|Sparano pledges Dolphins will get better|
|Written by Admin|
|Monday, 08 September 2008 11:54|
Tony Sparano says they're not.
``We'll get better,'' Sparano pledged Monday, less than 24 hours after his inauspicious debut as an NFL head coach.
Sparano is part of the Bill Parcells regime that represented a clean slate for the Dolphins, but it was more of the same in their season opener Sunday, a 20-14 loss to the New York Jets.
The defeat was largely self-inflicted and decided by a handful of botched plays, as was often the case in 2007, when Miami lost six times by three points.
``It's a process,'' Sparano said. ``I don't think anybody ever thought this was something that was going to be done overnight. But certainly it's something that's going to be done. We're going to get it to where we want it to be.
ust one game in a season of 16 games. It wasn't the Super Bowl or any of those things, but it was a game we wanted to win.''
Sparano said the Dolphins lost because of ``minus plays'' - bad kicks and runbacks, penalties, stuffed runs and sacks. He tabulated the disparity with the Jets in those areas at more than 100 yards.
``That's my responsibility, and I'll fix it,'' Sparano said.
He also needs to fix the Dolphins' habit of slow starts. They were 0-6 in 2004, 3-7 in 2005, 1-6 in 2006 and 0-13 last year.
To avoid 0-2 in 2008, they must bounce back Sunday at Arizona from their opening defeat.
``It'll be interesting to see how we respond,'' running back Ricky Williams said. ``A young team and young in the season like this, it's where character is built. We'll have a good opportunity to show what we're made of.''
The Dolphins appeared to emerge from Game 1 mostly healthy. Rookie starting guard Donald Thomas wore a boot on his left foot but said it was only a precaution after he twisted his ankle, and he expects to practice Wednesday.
As often happened last year, the Dolphins sought solace in coming close. After falling behind 20-7, they outgained the Jets 143 yards to 13 in the final 12 minutes, but a frantic rally came up short when Chad Pennington's pass was intercepted in the end zone with 5 seconds left.
Yeremiah Bell said. ``If we don't make half the mistakes we made, I think we win the game easy.''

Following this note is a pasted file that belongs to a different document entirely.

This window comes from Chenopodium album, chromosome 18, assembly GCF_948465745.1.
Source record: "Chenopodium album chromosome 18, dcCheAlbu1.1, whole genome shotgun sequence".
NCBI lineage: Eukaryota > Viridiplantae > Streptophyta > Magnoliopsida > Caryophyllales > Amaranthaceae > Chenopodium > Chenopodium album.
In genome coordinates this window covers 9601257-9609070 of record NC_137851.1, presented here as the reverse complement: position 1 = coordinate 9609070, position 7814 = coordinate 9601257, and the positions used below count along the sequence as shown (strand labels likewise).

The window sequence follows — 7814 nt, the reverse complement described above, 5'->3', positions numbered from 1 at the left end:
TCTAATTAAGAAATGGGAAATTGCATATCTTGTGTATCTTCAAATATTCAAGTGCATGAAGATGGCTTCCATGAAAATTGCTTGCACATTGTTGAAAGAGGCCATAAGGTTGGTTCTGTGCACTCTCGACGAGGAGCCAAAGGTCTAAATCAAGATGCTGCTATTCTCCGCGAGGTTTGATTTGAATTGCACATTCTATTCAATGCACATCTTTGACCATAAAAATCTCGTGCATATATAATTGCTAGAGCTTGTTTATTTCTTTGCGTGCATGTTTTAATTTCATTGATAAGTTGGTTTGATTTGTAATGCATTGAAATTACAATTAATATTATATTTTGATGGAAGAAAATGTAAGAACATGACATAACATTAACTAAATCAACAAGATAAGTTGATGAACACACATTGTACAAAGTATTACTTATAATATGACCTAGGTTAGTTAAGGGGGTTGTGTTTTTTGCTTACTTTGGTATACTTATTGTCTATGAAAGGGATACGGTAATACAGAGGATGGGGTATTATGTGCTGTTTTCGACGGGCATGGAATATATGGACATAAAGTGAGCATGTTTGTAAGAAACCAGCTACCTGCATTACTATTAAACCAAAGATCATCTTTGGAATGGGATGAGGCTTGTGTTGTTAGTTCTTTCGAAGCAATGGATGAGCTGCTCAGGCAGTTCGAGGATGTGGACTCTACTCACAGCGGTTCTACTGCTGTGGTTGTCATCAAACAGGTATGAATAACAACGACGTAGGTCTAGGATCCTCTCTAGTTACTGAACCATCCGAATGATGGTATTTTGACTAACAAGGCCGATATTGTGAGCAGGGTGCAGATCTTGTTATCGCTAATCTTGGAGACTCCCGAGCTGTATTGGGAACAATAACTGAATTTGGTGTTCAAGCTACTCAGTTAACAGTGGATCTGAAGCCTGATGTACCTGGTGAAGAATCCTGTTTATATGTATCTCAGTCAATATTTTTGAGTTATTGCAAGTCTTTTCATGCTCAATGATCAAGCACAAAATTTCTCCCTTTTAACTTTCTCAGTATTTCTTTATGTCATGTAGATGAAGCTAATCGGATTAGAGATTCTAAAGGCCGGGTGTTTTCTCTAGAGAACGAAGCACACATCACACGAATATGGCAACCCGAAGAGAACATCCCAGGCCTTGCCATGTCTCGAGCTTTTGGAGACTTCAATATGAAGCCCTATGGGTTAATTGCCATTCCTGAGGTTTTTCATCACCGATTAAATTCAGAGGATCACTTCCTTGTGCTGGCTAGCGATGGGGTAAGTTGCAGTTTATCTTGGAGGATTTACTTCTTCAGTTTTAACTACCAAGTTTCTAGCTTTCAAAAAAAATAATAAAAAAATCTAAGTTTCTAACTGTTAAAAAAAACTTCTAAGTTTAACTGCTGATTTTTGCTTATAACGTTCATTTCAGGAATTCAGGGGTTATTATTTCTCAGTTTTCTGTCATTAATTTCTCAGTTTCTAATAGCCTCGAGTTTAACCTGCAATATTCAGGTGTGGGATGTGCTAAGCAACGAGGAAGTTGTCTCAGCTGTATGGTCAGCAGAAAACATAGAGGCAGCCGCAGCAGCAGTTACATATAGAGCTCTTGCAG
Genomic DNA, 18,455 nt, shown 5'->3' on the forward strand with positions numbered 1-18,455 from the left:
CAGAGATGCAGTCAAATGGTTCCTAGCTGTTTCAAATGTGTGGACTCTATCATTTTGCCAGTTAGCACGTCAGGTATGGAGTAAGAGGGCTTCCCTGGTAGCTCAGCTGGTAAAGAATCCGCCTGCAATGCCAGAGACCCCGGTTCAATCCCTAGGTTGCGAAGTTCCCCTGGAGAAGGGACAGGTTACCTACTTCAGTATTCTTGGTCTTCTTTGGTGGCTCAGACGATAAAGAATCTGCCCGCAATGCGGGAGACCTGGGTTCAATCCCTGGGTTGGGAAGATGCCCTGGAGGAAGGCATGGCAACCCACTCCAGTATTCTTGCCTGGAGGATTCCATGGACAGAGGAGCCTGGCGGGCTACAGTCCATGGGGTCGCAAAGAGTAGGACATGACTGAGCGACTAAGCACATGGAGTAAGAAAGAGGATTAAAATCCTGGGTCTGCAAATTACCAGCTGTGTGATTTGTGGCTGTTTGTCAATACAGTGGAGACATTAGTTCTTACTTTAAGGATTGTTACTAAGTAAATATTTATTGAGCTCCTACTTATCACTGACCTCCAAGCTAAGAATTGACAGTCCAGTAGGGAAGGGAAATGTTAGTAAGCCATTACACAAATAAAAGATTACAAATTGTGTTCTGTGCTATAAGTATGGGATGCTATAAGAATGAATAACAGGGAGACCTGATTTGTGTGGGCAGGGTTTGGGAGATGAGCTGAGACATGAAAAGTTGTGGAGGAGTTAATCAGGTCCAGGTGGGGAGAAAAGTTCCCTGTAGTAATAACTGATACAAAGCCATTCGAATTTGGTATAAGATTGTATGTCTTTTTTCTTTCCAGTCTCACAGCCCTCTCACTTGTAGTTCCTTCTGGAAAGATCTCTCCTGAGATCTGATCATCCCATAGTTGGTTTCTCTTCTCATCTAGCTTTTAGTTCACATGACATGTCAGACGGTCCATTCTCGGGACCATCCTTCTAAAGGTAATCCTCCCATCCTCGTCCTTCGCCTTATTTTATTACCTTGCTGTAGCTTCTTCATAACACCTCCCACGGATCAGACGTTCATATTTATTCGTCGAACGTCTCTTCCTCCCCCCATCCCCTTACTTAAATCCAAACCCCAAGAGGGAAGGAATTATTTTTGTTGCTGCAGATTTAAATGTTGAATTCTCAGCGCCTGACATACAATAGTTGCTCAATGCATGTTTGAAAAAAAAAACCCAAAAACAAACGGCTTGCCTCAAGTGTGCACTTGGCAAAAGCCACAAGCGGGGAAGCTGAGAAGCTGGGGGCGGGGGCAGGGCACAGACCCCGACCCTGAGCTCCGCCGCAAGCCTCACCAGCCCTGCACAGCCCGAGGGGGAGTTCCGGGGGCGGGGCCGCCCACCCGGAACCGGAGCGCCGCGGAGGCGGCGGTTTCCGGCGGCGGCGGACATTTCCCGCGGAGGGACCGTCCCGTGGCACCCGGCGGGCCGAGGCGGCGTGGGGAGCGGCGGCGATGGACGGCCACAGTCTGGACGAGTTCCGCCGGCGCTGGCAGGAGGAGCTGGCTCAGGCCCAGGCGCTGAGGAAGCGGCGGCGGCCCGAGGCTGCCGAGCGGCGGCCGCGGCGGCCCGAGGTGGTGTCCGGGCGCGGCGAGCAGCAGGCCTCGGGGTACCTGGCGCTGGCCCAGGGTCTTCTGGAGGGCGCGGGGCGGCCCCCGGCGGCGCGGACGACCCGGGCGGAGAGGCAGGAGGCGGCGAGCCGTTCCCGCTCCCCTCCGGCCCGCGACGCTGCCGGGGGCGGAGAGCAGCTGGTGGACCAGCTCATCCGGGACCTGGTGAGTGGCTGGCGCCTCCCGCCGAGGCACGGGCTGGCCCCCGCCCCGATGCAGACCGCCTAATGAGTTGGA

Honoring recent tradition on a team that has missed the playoffs the past six years, a lot of the mistakes were by newcomers.
New defensive end Randy Starks draped himself around Brett Favre, who still managed to shake free to throw a fourth-down touchdown pass. The play clock ran down three times on Pennington, who was forced to use timeouts that would have come in handy in the final seconds. Tackle Jake Long, the top overall pick in the April draft, drew two penalties in his NFL debut and was part of a revamped line that gave up four sacks and struggled to open holes in the ground game.
``We need to be better there,'' Sparano said. ``We didn't run it as well as we'd like to run it. Everybody shared in the problem from a protection standpoint.''
The defeat invited second-guessing of the rookie head coach and his staff. The pass-run imbalance was a head-scratcher because with Williams and Ronnie Brown, running back was touted as Miami's deepest position.
They combined for only 16 carries, none in the fourth quarter, in contrast with 47 pass plays.
``We felt like we needed to throw the ball and open the offense up a little bit to get some things going,'' Sparano said.
``I felt Patrick was a guy who could maybe take some of the wear and tear off Ricky and Ronnie as far as being able to protect in third-down situations,'' Sparano said. ``And he's a pretty crafty guy out of the backfield.''
Sparano also drew questions about not activating receiver Ernest Wilford, a $6 million offseason acquisition. His spot was taken by special teams player Brandon London, and Miami's receivers totaled only six receptions, with a long gain of 17 yards.
Sparano tried to smile when asked about the roster decision.
``I'm with you there,'' Sparano said. ``We can play Monday morning quarterback right now. That's great.''
That's another Dolphins tradition in recent years.